Mary Poppins is regarded as one of the worst attempts at an accent ever.

Rebecca Stevens, Cambridge"


The Times, July 22nd, 2008, "Home Movies: The test of what makes a film British is bafflingly subjective"

"Yesterday the UK Film Council triumphantly announced that “British films were a $3 billion hit last year”. The use of dollars as the denomination is a bit of a giveaway. The announcement simply prompts the question - what is a British film?

The answer is that instead of being determined by the proportion of the budget spent in this country, the Government has introduced a cultural test. This means that the nationality of the actors and characters, whether the film is 'based on British subject matter' and whether the film is set in the UK are all taken into account when the film's nationality - and thus its eligibility for a generous tax break - is being considered.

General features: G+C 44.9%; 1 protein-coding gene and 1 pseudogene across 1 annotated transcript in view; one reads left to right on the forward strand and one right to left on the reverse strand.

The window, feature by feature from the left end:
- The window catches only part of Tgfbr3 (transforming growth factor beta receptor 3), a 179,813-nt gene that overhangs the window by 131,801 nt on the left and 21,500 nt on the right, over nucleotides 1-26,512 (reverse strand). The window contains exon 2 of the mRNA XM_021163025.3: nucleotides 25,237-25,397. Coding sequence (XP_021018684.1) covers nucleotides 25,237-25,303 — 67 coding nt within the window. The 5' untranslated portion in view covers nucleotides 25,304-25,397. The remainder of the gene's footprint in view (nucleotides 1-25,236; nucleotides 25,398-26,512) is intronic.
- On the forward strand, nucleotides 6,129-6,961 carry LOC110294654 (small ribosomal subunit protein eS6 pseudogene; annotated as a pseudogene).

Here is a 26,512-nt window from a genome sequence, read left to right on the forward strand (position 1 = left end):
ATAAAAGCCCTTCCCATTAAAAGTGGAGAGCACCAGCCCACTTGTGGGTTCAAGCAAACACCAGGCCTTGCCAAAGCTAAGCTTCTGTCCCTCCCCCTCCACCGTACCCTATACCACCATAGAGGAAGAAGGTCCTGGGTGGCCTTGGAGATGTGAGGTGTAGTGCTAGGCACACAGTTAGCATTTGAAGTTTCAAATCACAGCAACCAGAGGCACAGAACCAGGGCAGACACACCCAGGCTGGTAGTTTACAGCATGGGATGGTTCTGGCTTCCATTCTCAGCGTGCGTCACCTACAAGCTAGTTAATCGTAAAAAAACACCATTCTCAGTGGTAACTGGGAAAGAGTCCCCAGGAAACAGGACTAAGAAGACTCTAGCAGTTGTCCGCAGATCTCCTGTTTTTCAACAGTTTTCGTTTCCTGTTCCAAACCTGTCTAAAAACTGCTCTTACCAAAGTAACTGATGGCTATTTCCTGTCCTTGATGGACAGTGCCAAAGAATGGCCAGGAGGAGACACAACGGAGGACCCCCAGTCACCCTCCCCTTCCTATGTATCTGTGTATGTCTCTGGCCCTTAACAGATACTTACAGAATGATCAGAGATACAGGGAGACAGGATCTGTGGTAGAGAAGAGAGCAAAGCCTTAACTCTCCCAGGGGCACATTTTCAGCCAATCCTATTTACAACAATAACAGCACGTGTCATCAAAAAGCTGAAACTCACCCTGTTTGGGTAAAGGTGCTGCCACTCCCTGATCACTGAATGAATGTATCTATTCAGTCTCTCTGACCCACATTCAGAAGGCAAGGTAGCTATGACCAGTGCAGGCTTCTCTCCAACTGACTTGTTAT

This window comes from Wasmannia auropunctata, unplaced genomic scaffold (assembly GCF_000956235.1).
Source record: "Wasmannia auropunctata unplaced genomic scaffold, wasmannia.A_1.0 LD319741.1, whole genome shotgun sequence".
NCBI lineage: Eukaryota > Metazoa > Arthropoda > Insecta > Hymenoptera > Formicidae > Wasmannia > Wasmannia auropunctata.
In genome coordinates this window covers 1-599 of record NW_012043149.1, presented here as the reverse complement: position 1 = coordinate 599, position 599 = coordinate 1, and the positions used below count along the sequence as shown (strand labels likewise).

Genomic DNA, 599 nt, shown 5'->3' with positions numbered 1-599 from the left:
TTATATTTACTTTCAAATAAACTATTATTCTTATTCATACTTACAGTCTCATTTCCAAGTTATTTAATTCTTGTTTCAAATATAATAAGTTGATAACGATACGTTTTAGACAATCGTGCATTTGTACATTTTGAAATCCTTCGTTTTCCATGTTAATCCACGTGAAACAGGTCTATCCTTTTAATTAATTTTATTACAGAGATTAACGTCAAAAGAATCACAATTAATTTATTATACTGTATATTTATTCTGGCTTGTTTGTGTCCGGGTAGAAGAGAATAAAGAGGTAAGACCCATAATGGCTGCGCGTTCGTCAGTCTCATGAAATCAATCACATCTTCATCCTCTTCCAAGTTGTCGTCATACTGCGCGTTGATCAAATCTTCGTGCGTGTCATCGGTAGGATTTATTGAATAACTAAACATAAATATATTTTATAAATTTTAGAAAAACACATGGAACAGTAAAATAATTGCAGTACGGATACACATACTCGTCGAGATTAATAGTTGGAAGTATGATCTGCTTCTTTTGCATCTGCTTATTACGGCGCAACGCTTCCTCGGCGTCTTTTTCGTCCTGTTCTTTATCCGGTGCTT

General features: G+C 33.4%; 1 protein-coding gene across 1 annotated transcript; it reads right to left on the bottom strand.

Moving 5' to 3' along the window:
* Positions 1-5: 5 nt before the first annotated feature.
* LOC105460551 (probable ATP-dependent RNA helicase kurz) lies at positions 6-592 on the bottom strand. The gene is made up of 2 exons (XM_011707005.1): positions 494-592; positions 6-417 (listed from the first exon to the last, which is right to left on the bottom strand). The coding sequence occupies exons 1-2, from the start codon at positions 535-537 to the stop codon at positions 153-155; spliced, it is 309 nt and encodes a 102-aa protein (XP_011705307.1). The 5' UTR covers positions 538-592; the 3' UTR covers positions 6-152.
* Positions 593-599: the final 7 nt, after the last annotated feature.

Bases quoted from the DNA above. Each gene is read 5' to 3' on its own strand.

Take Narnia. The latest instalment was mainly filmed in the Czech Republic, but it is still a British film. One reason is that Narnia, as Variety puts it, 'is an imaginary place but suffused with a British sensibility'. A small inter-departmental working party is now hard at work determining whether Dick Van Dyke's Cockney accent in
Mary Poppins is or is not British.'

A ministry, perhaps?

No comments: